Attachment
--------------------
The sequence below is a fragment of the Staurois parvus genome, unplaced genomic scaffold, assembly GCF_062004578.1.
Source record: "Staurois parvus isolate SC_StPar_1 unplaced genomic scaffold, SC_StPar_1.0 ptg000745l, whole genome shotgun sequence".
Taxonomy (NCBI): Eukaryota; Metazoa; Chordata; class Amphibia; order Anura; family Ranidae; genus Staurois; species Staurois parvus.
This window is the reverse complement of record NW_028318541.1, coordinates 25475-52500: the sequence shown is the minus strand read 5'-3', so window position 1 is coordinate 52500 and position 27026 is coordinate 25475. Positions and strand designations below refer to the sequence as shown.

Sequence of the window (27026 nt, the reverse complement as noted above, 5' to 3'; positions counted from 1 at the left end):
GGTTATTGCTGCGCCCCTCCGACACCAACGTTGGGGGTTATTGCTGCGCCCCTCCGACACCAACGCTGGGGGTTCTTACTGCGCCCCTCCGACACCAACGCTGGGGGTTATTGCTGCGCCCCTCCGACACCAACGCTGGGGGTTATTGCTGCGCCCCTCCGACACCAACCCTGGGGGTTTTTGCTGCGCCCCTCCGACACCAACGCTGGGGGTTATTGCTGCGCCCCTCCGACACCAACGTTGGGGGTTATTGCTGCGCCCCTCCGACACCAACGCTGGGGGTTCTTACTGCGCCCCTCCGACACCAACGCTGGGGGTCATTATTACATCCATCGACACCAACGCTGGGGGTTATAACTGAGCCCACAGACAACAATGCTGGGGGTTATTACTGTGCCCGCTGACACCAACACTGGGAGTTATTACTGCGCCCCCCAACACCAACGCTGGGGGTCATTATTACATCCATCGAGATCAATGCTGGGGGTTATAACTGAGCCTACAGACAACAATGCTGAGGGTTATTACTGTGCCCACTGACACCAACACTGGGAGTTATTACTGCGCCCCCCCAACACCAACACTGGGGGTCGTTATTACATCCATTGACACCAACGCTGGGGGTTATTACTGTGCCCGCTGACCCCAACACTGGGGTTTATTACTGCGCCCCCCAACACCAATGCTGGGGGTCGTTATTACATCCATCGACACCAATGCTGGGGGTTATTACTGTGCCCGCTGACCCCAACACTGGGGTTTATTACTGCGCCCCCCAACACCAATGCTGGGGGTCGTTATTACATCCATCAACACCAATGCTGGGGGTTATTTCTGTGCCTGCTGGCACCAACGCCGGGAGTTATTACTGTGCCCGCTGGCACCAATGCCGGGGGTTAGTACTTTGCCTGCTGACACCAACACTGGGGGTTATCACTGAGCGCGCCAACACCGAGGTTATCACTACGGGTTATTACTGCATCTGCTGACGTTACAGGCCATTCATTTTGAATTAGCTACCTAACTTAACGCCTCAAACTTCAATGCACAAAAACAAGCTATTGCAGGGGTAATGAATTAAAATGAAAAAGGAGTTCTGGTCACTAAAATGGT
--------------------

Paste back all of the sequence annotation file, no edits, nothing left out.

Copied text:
The sequence below is a fragment of the Staurois parvus genome, unplaced genomic scaffold, assembly GCF_062004578.1.
Source record: "Staurois parvus isolate SC_StPar_1 unplaced genomic scaffold, SC_StPar_1.0 ptg000745l, whole genome shotgun sequence".
Taxonomy (NCBI): Eukaryota; Metazoa; Chordata; class Amphibia; order Anura; family Ranidae; genus Staurois; species Staurois parvus.
This window is the reverse complement of record NW_028318541.1, coordinates 25475-52500: the sequence shown is the minus strand read 5'-3', so window position 1 is coordinate 52500 and position 27026 is coordinate 25475. Positions and strand designations below refer to the sequence as shown.

Sequence of the window (27026 nt, the reverse complement as noted above, 5' to 3'; positions counted from 1 at the left end):
GGTTATTGCTGCGCCCCTCCGACACCAACGTTGGGGGTTATTGCTGCGCCCCTCCGACACCAACGCTGGGGGTTCTTACTGCGCCCCTCCGACACCAACGCTGGGGGTTATTGCTGCGCCCCTCCGACACCAACGCTGGGGGTTATTGCTGCGCCCCTCCGACACCAACCCTGGGGGTTTTTGCTGCGCCCCTCCGACACCAACGCTGGGGGTTATTGCTGCGCCCCTCCGACACCAACGTTGGGGGTTATTGCTGCGCCCCTCCGACACCAACGCTGGGGGTTCTTACTGCGCCCCTCCGACACCAACGCTGGGGGTCATTATTACATCCATCGACACCAACGCTGGGGGTTATAACTGAGCCCACAGACAACAATGCTGGGGGTTATTACTGTGCCCGCTGACACCAACACTGGGAGTTATTACTGCGCCCCCCAACACCAACGCTGGGGGTCATTATTACATCCATCGAGATCAATGCTGGGGGTTATAACTGAGCCTACAGACAACAATGCTGAGGGTTATTACTGTGCCCACTGACACCAACACTGGGAGTTATTACTGCGCCCCCCCAACACCAACACTGGGGGTCGTTATTACATCCATTGACACCAACGCTGGGGGTTATTACTGTGCCCGCTGACCCCAACACTGGGGTTTATTACTGCGCCCCCCAACACCAATGCTGGGGGTCGTTATTACATCCATCGACACCAATGCTGGGGGTTATTACTGTGCCCGCTGACCCCAACACTGGGGTTTATTACTGCGCCCCCCAACACCAATGCTGGGGGTCGTTATTACATCCATCAACACCAATGCTGGGGGTTATTTCTGTGCCTGCTGGCACCAACGCCGGGAGTTATTACTGTGCCCGCTGGCACCAATGCCGGGGGTTAGTACTTTGCCTGCTGACACCAACACTGGGGGTTATCACTGAGCGCGCCAACACCGAGGTTATCACTACGGGTTATTACTGCATCTGCTGACGTTACAGGCCATTCATTTTGAATTAGCTACCTAACTTAACGCCTCAAACTTCAATGCACAAAAACAAGCTATTGCAGGGGTAATGAATTAAAATGAAAAAGGAGTTCTGGTCACTAAAATGGT